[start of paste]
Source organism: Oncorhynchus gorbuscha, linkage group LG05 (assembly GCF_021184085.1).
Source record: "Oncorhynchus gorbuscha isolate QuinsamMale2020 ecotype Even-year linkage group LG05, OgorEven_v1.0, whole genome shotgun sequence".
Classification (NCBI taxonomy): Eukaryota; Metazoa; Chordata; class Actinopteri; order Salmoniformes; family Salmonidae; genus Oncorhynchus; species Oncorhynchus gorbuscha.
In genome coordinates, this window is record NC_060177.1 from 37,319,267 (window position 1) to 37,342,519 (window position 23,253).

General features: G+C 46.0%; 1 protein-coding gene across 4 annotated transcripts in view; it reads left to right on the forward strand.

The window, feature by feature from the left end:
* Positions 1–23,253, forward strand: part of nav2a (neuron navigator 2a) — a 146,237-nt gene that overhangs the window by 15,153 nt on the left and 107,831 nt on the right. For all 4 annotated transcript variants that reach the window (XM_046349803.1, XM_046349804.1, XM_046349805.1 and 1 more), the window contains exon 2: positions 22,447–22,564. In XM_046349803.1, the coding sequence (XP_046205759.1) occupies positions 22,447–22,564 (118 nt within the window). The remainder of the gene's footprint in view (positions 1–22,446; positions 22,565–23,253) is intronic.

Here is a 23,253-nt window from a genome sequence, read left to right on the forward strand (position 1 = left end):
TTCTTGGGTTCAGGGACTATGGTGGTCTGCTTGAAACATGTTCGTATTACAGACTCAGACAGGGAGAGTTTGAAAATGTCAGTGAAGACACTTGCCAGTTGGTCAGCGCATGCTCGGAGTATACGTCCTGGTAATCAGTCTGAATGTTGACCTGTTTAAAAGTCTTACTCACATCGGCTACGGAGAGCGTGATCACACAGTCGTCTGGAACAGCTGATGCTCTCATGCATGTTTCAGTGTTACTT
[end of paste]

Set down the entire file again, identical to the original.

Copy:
Source organism: Oncorhynchus gorbuscha, linkage group LG05 (assembly GCF_021184085.1).
Source record: "Oncorhynchus gorbuscha isolate QuinsamMale2020 ecotype Even-year linkage group LG05, OgorEven_v1.0, whole genome shotgun sequence".
Classification (NCBI taxonomy): Eukaryota; Metazoa; Chordata; class Actinopteri; order Salmoniformes; family Salmonidae; genus Oncorhynchus; species Oncorhynchus gorbuscha.
In genome coordinates, this window is record NC_060177.1 from 37,319,267 (window position 1) to 37,342,519 (window position 23,253).

General features: G+C 46.0%; 1 protein-coding gene across 4 annotated transcripts in view; it reads left to right on the forward strand.

The window, feature by feature from the left end:
* Positions 1–23,253, forward strand: part of nav2a (neuron navigator 2a) — a 146,237-nt gene that overhangs the window by 15,153 nt on the left and 107,831 nt on the right. For all 4 annotated transcript variants that reach the window (XM_046349803.1, XM_046349804.1, XM_046349805.1 and 1 more), the window contains exon 2: positions 22,447–22,564. In XM_046349803.1, the coding sequence (XP_046205759.1) occupies positions 22,447–22,564 (118 nt within the window). The remainder of the gene's footprint in view (positions 1–22,446; positions 22,565–23,253) is intronic.

Here is a 23,253-nt window from a genome sequence, read left to right on the forward strand (position 1 = left end):
TTCTTGGGTTCAGGGACTATGGTGGTCTGCTTGAAACATGTTCGTATTACAGACTCAGACAGGGAGAGTTTGAAAATGTCAGTGAAGACACTTGCCAGTTGGTCAGCGCATGCTCGGAGTATACGTCCTGGTAATCAGTCTGAATGTTGACCTGTTTAAAAGTCTTACTCACATCGGCTACGGAGAGCGTGATCACACAGTCGTCTGGAACAGCTGATGCTCTCATGCATGTTTCAGTGTTACTT